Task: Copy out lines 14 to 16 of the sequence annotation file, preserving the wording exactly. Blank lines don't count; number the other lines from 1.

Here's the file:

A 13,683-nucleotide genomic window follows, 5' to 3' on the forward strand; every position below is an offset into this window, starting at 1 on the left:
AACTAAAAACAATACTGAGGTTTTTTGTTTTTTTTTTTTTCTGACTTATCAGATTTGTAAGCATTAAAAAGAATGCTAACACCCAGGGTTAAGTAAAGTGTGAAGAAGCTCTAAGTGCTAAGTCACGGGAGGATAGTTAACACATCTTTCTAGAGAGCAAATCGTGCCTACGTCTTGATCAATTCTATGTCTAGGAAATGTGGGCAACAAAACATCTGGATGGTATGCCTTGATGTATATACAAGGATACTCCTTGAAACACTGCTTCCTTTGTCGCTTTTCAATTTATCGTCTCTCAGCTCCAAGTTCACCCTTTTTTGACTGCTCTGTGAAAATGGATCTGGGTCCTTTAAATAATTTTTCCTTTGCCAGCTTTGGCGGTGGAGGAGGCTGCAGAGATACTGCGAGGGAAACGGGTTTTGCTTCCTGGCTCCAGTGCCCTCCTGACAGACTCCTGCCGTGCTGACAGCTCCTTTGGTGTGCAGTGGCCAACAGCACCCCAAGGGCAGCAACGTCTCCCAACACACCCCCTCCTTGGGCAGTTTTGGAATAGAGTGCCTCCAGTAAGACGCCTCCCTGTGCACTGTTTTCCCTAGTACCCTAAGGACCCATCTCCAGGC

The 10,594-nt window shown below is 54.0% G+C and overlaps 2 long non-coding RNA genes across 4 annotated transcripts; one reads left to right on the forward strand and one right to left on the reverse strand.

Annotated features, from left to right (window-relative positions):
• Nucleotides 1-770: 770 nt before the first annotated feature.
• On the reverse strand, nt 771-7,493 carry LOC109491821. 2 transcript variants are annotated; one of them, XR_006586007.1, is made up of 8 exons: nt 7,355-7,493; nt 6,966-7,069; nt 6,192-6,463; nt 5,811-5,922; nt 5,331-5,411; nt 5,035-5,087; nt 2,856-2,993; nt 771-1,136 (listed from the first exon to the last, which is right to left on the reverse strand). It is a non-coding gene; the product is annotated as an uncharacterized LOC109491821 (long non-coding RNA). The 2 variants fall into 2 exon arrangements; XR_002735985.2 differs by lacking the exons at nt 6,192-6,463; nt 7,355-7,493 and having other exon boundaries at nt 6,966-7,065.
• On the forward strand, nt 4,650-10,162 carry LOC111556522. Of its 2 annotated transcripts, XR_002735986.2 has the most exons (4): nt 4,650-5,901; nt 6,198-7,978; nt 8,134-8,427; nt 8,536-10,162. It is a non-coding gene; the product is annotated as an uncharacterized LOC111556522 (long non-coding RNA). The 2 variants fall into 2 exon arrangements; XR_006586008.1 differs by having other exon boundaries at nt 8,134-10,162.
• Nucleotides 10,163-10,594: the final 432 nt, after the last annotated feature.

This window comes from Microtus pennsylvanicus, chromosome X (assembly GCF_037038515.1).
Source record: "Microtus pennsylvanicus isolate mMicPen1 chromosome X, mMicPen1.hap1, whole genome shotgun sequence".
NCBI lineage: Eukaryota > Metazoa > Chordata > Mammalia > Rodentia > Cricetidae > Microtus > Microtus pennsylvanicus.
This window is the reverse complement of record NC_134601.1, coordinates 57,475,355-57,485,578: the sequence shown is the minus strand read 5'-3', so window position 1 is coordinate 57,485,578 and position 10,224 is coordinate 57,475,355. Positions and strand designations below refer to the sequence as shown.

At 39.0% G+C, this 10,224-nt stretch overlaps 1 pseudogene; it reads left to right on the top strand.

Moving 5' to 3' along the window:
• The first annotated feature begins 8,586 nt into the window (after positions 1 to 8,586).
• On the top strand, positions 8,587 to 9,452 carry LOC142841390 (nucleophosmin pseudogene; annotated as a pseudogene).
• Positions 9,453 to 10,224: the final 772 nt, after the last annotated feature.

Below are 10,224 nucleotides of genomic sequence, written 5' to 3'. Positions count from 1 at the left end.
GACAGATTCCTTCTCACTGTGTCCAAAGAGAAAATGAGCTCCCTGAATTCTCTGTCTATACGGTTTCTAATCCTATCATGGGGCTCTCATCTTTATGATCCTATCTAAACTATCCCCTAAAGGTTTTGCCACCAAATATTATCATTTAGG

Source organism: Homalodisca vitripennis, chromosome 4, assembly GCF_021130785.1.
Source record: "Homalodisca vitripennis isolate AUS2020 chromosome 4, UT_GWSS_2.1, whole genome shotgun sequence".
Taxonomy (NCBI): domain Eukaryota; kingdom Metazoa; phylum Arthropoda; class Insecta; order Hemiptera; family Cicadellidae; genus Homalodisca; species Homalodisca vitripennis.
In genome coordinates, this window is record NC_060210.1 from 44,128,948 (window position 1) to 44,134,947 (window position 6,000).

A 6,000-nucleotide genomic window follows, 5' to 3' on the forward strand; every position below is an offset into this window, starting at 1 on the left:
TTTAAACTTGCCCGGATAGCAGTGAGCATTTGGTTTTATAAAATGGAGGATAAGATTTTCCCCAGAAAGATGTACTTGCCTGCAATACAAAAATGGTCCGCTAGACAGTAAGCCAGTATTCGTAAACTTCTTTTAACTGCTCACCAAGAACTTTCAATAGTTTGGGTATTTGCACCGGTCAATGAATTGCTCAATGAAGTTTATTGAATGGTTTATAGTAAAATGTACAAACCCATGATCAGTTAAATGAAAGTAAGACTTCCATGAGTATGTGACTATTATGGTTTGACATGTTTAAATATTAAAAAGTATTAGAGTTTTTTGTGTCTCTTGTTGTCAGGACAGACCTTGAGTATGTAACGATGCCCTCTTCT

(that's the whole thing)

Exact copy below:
Moving 5' to 3' along the window:
• The first annotated feature begins 8,586 nt into the window (after positions 1 to 8,586).
• On the top strand, positions 8,587 to 9,452 carry LOC142841390 (nucleophosmin pseudogene; annotated as a pseudogene).